A rare and fatal degenerative brain disease with symptoms of rapid progressive dementia.

A neurological condition that usually develops within hours to days, in which a person is confused, agitated and inattentive. Hallucinations and delusional thoughts are common. Also called encephalopathy.

Delta Waves
A type of brain wave which corresponds most commonly to your sleep state on an EEG, but can also be seen in periods of unconsciousness and in newborns.

A group of symptoms caused by disease, infection or trauma resulting in a loss of a person's mental functions.

Demyelinating Disorders
Neurological diseases that result in destruction of the myelin sheath, which is the biological insulation material for your nerves in the brain and the periphery of your body.

The branching fibers of nerve cells known as axons that act as receptors of information. They receive message signals from other neurons and send them to the main body of your nerve cell.

Like a region on an enviornmental map, a dermatome is an area of your skin that is supplied mostly by a single spinal nerve. Seven of your eight cervical nerves, twelve thoracic nerves and five lumbar nerves and five sacral nerves. Each of these spinal nerves relays sensation from a particular region of the skin to the brain.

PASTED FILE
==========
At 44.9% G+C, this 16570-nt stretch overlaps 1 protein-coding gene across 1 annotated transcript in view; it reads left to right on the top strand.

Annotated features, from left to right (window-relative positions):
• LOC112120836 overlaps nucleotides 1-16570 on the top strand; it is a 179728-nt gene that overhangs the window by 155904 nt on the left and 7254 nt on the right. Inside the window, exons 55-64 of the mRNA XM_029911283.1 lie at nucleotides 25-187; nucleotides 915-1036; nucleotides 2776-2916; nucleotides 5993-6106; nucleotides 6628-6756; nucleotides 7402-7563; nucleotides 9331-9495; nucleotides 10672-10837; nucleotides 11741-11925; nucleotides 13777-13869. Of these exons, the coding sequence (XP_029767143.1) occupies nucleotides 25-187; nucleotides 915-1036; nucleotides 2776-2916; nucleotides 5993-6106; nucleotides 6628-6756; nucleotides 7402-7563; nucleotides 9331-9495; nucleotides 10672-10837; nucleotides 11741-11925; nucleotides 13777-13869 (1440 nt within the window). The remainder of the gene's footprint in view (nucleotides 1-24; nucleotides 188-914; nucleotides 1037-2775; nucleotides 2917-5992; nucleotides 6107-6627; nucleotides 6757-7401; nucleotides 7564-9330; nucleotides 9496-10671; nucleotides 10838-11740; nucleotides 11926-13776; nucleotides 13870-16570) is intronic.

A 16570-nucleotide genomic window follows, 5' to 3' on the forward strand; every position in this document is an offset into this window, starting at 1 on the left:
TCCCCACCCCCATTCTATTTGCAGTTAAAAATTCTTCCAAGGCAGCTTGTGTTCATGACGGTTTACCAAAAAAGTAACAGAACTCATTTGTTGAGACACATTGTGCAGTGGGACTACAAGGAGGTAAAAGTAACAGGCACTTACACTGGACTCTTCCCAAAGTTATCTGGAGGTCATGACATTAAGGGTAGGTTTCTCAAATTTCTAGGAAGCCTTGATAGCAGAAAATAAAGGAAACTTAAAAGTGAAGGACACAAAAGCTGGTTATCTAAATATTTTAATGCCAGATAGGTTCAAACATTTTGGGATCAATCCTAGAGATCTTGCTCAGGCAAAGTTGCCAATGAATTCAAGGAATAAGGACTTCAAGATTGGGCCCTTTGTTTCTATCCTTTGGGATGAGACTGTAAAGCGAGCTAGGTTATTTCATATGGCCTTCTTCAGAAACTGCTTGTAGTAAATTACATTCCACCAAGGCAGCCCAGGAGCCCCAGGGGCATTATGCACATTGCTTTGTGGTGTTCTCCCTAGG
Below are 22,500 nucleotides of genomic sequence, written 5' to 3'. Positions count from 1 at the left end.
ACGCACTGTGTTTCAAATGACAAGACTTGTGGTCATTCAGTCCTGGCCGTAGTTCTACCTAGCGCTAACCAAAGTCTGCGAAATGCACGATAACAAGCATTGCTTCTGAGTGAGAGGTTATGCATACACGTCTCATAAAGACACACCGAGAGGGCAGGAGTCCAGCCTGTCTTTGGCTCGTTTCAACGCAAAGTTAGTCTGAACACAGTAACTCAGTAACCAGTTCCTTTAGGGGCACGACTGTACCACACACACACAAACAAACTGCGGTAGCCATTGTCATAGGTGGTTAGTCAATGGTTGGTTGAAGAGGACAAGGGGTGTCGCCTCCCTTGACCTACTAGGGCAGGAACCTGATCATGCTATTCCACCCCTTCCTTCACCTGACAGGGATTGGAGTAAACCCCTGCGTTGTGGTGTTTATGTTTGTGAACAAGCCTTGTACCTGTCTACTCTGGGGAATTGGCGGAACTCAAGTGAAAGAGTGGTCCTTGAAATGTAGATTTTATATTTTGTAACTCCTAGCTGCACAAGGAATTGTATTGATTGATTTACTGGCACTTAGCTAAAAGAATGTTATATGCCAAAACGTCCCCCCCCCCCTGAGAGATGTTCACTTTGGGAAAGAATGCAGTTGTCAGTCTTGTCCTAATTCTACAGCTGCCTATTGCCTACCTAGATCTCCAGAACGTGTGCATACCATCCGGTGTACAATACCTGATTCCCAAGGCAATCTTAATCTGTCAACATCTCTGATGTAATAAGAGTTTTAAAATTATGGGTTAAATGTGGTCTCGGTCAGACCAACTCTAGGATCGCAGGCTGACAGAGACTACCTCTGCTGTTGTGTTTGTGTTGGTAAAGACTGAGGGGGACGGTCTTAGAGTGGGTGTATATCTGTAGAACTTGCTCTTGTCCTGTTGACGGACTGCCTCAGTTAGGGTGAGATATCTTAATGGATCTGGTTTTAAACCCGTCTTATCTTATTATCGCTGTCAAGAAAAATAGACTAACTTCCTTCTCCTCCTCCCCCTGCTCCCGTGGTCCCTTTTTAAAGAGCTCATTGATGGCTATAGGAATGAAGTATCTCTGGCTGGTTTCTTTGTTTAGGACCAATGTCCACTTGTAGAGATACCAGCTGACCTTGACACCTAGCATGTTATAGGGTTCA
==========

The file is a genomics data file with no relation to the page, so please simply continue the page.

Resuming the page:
Developmental Delay
Also known as mental retardation. It is a symptom complex that involves dysfunction in  language, motor, thinking and or social interactions. This is often assessed when a child is 1-2 years old.

Diabetes (Mellitus)
A condition caused by your body's inability to produce enough insulin, a hormone that regulates blood glucose metabolism. It is the most common cause of peripheral neuropathy in the world.

Dissociative Anesthetics
A group of non-pharmaceutical drugs that work by stimulation the NMDA (glutamate) receptors in the nervous system. They cause a person to have emotions of being apart from reality and self. Symptoms can include altered sensations and vivid hallucinations. Examples included: Phencyclidine (PCP), dextromethorphan (found in certain cough medicines) and ketamine.